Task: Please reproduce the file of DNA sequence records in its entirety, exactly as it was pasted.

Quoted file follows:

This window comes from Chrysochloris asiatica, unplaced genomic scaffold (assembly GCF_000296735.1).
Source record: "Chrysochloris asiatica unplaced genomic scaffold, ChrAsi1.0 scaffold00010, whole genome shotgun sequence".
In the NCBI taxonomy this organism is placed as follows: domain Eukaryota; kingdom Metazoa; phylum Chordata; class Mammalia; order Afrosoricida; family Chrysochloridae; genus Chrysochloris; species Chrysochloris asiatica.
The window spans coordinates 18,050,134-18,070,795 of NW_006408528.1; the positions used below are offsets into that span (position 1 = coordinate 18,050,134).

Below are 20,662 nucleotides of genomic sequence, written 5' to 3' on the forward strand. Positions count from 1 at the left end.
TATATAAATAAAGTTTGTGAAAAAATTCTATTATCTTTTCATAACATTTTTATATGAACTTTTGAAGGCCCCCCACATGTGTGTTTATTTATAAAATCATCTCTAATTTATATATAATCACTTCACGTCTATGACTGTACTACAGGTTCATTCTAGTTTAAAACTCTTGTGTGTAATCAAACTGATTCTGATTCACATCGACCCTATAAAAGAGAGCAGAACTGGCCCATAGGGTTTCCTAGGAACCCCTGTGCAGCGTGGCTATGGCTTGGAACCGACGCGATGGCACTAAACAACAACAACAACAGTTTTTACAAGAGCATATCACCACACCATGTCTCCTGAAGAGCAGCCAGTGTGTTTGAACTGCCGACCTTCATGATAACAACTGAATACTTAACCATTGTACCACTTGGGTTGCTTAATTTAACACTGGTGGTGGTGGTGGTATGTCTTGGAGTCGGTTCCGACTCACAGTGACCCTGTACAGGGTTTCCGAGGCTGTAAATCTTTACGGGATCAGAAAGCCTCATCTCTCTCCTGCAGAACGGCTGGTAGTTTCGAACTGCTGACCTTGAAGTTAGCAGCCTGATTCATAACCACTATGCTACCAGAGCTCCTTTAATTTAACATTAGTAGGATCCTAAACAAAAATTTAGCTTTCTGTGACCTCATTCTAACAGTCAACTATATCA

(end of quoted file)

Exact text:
This window comes from Chrysochloris asiatica, unplaced genomic scaffold (assembly GCF_000296735.1).
Source record: "Chrysochloris asiatica unplaced genomic scaffold, ChrAsi1.0 scaffold00010, whole genome shotgun sequence".
In the NCBI taxonomy this organism is placed as follows: domain Eukaryota; kingdom Metazoa; phylum Chordata; class Mammalia; order Afrosoricida; family Chrysochloridae; genus Chrysochloris; species Chrysochloris asiatica.
The window spans coordinates 18,050,134-18,070,795 of NW_006408528.1; the positions used below are offsets into that span (position 1 = coordinate 18,050,134).

Below are 20,662 nucleotides of genomic sequence, written 5' to 3' on the forward strand. Positions count from 1 at the left end.
TATATAAATAAAGTTTGTGAAAAAATTCTATTATCTTTTCATAACATTTTTATATGAACTTTTGAAGGCCCCCCACATGTGTGTTTATTTATAAAATCATCTCTAATTTATATATAATCACTTCACGTCTATGACTGTACTACAGGTTCATTCTAGTTTAAAACTCTTGTGTGTAATCAAACTGATTCTGATTCACATCGACCCTATAAAAGAGAGCAGAACTGGCCCATAGGGTTTCCTAGGAACCCCTGTGCAGCGTGGCTATGGCTTGGAACCGACGCGATGGCACTAAACAACAACAACAACAGTTTTTACAAGAGCATATCACCACACCATGTCTCCTGAAGAGCAGCCAGTGTGTTTGAACTGCCGACCTTCATGATAACAACTGAATACTTAACCATTGTACCACTTGGGTTGCTTAATTTAACACTGGTGGTGGTGGTGGTATGTCTTGGAGTCGGTTCCGACTCACAGTGACCCTGTACAGGGTTTCCGAGGCTGTAAATCTTTACGGGATCAGAAAGCCTCATCTCTCTCCTGCAGAACGGCTGGTAGTTTCGAACTGCTGACCTTGAAGTTAGCAGCCTGATTCATAACCACTATGCTACCAGAGCTCCTTTAATTTAACATTAGTAGGATCCTAAACAAAAATTTAGCTTTCTGTGACCTCATTCTAACAGTCAACTATATCA